INDIANAPOLIS, Ind. – Veronica Whitehead’s first job as a teenager was being paid for assisting teachers at Arlington High School.
She wants her son to learn the value of working this summer when he’s home from school.
“Basically teach him responsibility and how to value money and how to save and how to prepare himself for the future,” said Veronica as 16-year-old Rylan Edmunds stood by outside of Barnes United Methodist Church. “Show him responsibility and to know that its not as easy as it looks out here and basically keep him focused on what he needs to be doing and keep him up to his school.”
Rylan said he understood, though admitting the only thing he’s good at is playing basketball.
“Its good to pay for my own stuff like haircut shoes and stuff,” said Rylan who hopes to sign on as an Indy Parks lifeguard this summer.
Inside the church, IMPD Chief Bryan Roach was addressing the congregation as part of a citywide Sunday morning blitz by the Hogsett administration to drum up support for the Project Indy summer jobs program.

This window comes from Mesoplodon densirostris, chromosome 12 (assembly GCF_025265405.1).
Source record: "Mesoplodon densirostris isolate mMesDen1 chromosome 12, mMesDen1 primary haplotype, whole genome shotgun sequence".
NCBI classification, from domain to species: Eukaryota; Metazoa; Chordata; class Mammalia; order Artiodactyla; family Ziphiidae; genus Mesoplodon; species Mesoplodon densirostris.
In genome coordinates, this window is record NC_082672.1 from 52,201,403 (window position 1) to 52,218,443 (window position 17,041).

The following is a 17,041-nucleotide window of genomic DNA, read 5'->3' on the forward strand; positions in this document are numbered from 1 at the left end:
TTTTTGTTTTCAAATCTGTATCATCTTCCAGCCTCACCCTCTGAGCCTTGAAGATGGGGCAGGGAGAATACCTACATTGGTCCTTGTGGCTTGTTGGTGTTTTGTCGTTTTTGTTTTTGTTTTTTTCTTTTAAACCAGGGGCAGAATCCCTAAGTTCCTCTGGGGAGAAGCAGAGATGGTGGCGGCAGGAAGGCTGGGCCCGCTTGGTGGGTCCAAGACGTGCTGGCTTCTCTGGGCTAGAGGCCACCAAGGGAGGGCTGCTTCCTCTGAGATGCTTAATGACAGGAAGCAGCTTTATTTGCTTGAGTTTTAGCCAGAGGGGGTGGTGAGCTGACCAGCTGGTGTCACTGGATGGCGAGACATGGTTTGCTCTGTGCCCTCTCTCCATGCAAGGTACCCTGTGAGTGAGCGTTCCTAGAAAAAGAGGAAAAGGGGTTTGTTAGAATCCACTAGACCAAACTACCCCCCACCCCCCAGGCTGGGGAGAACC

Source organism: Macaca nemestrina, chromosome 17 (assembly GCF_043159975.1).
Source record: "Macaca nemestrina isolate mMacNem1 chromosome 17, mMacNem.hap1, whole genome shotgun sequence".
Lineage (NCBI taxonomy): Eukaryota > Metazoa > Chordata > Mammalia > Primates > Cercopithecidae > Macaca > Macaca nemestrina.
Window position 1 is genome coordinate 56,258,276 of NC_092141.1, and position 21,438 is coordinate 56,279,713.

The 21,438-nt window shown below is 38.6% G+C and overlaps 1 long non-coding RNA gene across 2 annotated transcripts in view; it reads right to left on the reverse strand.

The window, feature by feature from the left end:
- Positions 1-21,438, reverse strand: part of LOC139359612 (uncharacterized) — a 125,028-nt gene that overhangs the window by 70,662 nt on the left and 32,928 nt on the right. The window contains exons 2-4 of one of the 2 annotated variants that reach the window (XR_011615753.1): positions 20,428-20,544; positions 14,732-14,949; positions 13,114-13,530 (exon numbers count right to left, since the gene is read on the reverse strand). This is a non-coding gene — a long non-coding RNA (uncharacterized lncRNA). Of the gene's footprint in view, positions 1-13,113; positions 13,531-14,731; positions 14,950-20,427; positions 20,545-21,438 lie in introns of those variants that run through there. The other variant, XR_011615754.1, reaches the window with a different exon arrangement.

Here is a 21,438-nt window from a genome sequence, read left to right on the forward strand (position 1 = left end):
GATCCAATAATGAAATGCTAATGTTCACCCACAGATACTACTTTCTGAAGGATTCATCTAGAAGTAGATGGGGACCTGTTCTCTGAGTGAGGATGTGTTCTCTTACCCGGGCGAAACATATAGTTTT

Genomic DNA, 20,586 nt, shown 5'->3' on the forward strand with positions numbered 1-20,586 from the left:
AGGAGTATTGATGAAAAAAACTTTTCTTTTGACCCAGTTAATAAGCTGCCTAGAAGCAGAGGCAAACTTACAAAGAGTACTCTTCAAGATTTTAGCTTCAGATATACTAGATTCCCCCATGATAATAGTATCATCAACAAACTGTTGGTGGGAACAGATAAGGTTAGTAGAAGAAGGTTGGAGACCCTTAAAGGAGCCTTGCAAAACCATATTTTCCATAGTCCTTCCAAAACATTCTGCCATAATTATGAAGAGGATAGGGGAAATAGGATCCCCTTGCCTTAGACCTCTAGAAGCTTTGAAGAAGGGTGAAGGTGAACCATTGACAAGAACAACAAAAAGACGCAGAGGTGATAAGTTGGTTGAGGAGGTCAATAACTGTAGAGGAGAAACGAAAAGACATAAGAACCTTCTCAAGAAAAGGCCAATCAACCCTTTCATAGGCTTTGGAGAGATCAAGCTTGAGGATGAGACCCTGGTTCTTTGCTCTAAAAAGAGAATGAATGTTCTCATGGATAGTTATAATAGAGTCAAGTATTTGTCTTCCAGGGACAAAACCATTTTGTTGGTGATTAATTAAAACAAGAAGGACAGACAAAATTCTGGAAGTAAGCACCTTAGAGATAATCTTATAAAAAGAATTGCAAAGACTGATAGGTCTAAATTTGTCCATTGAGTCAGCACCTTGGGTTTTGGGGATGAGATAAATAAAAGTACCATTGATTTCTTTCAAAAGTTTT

“I was always asked by my parents not to be idle and always have a plan,” said Roach. “When our kids don’t really have anything to do I think its natural to get into trouble so the more opportunity that we can give our kids to be actively engaged in something and something that even more important that prepares them for the future they’ll be better citizens. I think there’s a connection there.”
Across town, Mayor Joe Hogsett was also popping in to churches to pitch his plan to hire summer youth in excess of the 2000 jobs that were provided in 2017.
“There’s a correlation between young people who don’t have a meaningful opportunity in the summer and their propensity to make bad decisions and get into trouble ,” said Hogsett. “I do know that if they’ve got nothing to do they find something to do and often times its not good.”
Indy Parks is already advertising swimming pool and camp counselor jobs that begin at $8 an hour.
Hogsett is challenging the private sector to hire young employees between the ages of 16 and 24.
“You’ve had people like Fedex, people like Starbucks, people like Lowes stores that have seen what’s going on,” said the mayor. “When the private sector sees something big going on, they want to be part of it.”